Increasingly, people are searching for cleaning methods that are safe, cheap, and efficient. During pregnancy, especially, many women cannot tolerate the smell of many of the more toxic cleaners, such as bleach and oven cleaners.
Although limited exposure to household cleaners may not cause harm to human health, nobody knows for sure what the threshold is. At what point do household cleaners become a threat to those who live in a home? Some studies suggest that certain people — such as children and the elderly — are more vulnerable to negative health impacts from household cleaners than are more resilient groups.
An Economical Choice
While organic foods typically cost more than “conventional” foods, this trend generally does not carry over into cleaning products. While purchasing ready-made natural cleaners at a health-food store may be more expensive than purchasing cleaning products at your local drugstore, there are many simple household items that are cheap to stock, easy to work with, and nontoxic. These items, which most people already have on hand, can assist you as you begin to explore green cleaning.
If you use conventional house cleansers, never mix products — especially products containing bleach. Some people have actually died from the fumes created by their accidental toxic blends. Also be sure to rinse well between products to prevent them from mingling. Be mindful as well that although baking soda is a gentle and safe cleaner, when it is combined with bleach, it becomes toxic. Never mix bleach with any chemical or “natural” cleaner.
Not only are these items cheaper than conventional household cleaners, it can be fun to “play the chemist” by mixing up your own green cleaners. A small amount of lavender oil or lemon can bring a fresh aroma to many of these cleaners. Experiment with these products until you find combinations that work for your home.
Here is a list of Green-Cleaning Products, as well as possible uses for each of them. This list comes from Robyn Griggs Lawrence's book The Wabi-Sabi House: The Japanese Art of Imperfect Beauty:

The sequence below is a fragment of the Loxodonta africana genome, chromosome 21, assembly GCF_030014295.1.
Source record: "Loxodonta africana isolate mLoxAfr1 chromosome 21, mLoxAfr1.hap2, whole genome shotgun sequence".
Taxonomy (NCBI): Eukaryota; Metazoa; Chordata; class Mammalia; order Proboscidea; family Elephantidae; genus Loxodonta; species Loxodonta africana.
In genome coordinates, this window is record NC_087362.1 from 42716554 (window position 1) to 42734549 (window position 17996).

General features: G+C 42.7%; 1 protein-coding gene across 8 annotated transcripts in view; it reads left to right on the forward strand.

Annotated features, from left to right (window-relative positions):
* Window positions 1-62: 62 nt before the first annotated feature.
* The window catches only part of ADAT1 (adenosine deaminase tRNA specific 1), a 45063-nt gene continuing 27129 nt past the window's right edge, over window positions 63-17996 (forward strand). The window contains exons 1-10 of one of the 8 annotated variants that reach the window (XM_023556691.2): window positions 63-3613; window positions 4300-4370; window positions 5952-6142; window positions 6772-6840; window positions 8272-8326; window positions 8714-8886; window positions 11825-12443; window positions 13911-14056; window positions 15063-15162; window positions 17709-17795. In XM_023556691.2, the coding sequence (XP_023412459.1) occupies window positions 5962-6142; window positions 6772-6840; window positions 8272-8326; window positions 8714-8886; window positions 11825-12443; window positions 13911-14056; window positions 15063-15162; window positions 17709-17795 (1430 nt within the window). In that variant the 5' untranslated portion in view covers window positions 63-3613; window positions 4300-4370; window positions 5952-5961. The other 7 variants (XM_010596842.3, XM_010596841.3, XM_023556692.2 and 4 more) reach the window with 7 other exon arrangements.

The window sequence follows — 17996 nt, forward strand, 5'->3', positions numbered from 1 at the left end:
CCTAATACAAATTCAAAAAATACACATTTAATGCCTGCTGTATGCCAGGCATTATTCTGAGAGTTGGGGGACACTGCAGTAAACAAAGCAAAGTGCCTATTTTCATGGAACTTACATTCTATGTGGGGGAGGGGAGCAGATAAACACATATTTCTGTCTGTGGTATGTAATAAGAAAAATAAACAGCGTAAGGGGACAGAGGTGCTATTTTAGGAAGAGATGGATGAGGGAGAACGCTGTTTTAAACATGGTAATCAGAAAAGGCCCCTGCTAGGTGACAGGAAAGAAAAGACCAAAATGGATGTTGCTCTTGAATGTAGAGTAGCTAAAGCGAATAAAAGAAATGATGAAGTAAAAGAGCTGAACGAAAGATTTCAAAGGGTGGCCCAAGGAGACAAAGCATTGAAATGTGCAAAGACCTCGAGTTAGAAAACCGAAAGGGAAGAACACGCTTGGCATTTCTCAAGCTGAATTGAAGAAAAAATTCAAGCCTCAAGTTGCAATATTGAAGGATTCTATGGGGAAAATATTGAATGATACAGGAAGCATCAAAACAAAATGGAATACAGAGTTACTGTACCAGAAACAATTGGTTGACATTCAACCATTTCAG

Olive oil: Mix 3 parts oil to 1 part vinegar for a clean shine on your wooden furniture
Club soda: Can be used to clean windows and give fixtures a shiny gleam
Vinegar: Ideal for cleaning hardwood floors, and can be used to wipe down grease, diminish soap buildup, and deodorize
Borax: Can kill mold and disinfect
Salt: When mixed with water, this combination can kill bacteria
Baking soda: Can be used to scour and remove odors, and can be combined with vinegar to clean stainless steel
If you clean the inside of your home with nontoxic products, you and your family might become healthier as well. The U.S. Environmental Protection Agency has determined that in many homes, levels of indoor pollution can be somewhere between two to five times higher than outdoor pollutants.
Surprisingly, newer homes (those built after 1970) are at a greater risk for this problem because these homes tend to be better sealed against the elements than older homes. While these homes are generally more heat-efficient than their older counterparts, the tight seal on the windows and doors also prevents household toxins — not just those from cleansers, but also carbon monoxide from gas appliances — from escaping.
According to an article called “Healthier Indoor Air” by Aisha Ikramuddin in The Green Guide #76, well-sealed homes also give rise to dust mites and mold. “Whenever possible, ventilate,” she writes. “Let your home breathe and you'll breathe better.”